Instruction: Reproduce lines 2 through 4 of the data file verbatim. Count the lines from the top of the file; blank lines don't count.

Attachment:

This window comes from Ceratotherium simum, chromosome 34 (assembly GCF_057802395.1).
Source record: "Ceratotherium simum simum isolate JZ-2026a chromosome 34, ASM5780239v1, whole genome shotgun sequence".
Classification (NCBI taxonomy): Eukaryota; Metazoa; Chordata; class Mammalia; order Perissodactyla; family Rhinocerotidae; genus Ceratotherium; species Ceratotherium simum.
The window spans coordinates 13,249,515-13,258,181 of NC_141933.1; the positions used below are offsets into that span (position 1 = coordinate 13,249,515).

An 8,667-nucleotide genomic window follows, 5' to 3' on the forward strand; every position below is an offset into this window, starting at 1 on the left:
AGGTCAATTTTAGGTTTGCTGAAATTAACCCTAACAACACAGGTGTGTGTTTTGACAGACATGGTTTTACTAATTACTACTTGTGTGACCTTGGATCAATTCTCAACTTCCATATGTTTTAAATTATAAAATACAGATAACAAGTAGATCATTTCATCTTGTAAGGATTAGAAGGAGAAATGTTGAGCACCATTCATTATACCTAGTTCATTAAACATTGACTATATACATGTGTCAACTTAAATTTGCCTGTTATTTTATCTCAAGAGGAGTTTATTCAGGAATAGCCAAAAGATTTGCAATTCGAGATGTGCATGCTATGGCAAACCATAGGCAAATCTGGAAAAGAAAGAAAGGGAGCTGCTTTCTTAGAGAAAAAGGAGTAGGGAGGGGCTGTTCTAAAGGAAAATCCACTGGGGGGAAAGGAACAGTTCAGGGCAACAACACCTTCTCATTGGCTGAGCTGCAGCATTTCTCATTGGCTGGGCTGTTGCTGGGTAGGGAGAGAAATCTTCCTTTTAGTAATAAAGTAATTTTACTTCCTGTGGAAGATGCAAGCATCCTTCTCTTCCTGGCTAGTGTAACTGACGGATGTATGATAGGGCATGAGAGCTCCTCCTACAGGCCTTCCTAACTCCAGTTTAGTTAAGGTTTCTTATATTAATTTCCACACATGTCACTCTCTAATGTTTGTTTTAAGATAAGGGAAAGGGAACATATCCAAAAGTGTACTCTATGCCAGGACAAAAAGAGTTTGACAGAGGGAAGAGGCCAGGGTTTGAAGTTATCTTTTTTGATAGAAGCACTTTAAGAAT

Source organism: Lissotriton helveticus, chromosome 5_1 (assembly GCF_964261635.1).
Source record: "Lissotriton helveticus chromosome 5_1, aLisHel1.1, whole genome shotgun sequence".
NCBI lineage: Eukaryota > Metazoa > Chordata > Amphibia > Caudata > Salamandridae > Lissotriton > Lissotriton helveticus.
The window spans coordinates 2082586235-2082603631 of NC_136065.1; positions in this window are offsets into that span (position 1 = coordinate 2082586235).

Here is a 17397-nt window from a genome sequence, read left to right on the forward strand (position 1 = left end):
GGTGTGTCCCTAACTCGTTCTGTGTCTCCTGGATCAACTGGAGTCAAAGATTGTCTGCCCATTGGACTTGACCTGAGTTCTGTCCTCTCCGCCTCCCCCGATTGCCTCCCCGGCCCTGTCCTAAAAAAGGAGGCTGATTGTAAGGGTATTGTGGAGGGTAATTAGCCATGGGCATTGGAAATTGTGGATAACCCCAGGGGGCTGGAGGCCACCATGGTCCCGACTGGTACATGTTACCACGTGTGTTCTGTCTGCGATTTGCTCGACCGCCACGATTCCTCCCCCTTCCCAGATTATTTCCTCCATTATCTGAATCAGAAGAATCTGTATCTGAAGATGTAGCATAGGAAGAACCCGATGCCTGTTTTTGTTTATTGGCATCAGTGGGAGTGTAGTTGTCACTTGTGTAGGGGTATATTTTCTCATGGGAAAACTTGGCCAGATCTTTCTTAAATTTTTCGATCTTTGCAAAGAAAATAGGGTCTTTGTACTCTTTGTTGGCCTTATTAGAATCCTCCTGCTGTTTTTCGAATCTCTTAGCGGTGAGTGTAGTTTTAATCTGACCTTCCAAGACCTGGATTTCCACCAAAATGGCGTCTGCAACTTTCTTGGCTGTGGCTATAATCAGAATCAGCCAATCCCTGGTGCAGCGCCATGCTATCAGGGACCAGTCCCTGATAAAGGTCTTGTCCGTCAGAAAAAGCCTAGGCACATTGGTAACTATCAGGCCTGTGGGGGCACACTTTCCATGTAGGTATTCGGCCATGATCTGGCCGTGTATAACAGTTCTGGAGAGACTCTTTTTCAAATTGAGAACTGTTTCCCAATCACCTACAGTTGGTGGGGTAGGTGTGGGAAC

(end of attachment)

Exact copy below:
Source record: "Ceratotherium simum simum isolate JZ-2026a chromosome 34, ASM5780239v1, whole genome shotgun sequence".
Classification (NCBI taxonomy): Eukaryota; Metazoa; Chordata; class Mammalia; order Perissodactyla; family Rhinocerotidae; genus Ceratotherium; species Ceratotherium simum.
The window spans coordinates 13,249,515-13,258,181 of NC_141933.1; the positions used below are offsets into that span (position 1 = coordinate 13,249,515).